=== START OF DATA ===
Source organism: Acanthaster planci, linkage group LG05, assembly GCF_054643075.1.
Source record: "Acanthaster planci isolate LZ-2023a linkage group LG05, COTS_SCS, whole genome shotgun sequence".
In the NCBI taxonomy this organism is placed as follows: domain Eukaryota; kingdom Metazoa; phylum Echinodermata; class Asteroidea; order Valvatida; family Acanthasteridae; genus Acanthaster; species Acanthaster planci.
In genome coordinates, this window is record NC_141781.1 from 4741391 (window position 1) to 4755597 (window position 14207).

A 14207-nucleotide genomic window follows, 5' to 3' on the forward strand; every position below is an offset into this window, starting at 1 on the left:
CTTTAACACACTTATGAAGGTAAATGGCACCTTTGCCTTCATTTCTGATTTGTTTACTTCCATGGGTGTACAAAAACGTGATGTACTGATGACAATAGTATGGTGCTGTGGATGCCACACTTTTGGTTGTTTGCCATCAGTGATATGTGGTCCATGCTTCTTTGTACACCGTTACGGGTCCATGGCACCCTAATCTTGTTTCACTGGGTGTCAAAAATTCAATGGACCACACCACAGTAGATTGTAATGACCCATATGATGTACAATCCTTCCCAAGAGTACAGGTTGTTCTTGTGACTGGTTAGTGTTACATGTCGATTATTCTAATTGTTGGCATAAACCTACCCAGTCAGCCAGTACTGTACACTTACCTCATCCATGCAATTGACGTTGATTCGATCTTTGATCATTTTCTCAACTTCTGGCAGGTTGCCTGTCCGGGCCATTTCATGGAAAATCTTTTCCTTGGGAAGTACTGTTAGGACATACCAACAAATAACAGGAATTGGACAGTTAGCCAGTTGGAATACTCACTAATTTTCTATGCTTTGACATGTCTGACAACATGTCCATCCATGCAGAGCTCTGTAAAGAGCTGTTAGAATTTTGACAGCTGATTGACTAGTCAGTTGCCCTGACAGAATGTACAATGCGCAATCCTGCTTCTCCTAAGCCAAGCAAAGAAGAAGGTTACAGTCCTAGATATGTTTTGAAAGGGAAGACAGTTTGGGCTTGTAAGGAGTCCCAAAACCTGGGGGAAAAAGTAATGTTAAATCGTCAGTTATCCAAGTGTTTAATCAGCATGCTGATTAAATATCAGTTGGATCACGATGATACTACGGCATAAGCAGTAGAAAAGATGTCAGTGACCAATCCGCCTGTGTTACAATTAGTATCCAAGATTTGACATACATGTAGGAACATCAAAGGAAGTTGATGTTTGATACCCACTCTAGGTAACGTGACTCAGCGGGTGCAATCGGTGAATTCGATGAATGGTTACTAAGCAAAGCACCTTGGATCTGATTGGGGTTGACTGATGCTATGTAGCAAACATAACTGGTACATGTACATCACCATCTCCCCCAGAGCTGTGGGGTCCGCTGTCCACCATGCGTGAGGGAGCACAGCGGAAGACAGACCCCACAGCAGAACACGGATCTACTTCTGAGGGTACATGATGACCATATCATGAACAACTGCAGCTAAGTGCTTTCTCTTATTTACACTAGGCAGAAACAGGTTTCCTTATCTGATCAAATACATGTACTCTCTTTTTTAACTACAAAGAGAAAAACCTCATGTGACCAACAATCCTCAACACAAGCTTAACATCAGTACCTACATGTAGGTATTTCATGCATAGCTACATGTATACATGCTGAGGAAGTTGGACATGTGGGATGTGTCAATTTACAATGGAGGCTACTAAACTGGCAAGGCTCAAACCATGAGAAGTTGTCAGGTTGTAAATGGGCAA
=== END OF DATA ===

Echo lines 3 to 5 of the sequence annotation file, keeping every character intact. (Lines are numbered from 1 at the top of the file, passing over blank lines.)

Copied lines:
In the NCBI taxonomy this organism is placed as follows: domain Eukaryota; kingdom Metazoa; phylum Echinodermata; class Asteroidea; order Valvatida; family Acanthasteridae; genus Acanthaster; species Acanthaster planci.
In genome coordinates, this window is record NC_141781.1 from 4741391 (window position 1) to 4755597 (window position 14207).

A 14207-nucleotide genomic window follows, 5' to 3' on the forward strand; every position below is an offset into this window, starting at 1 on the left: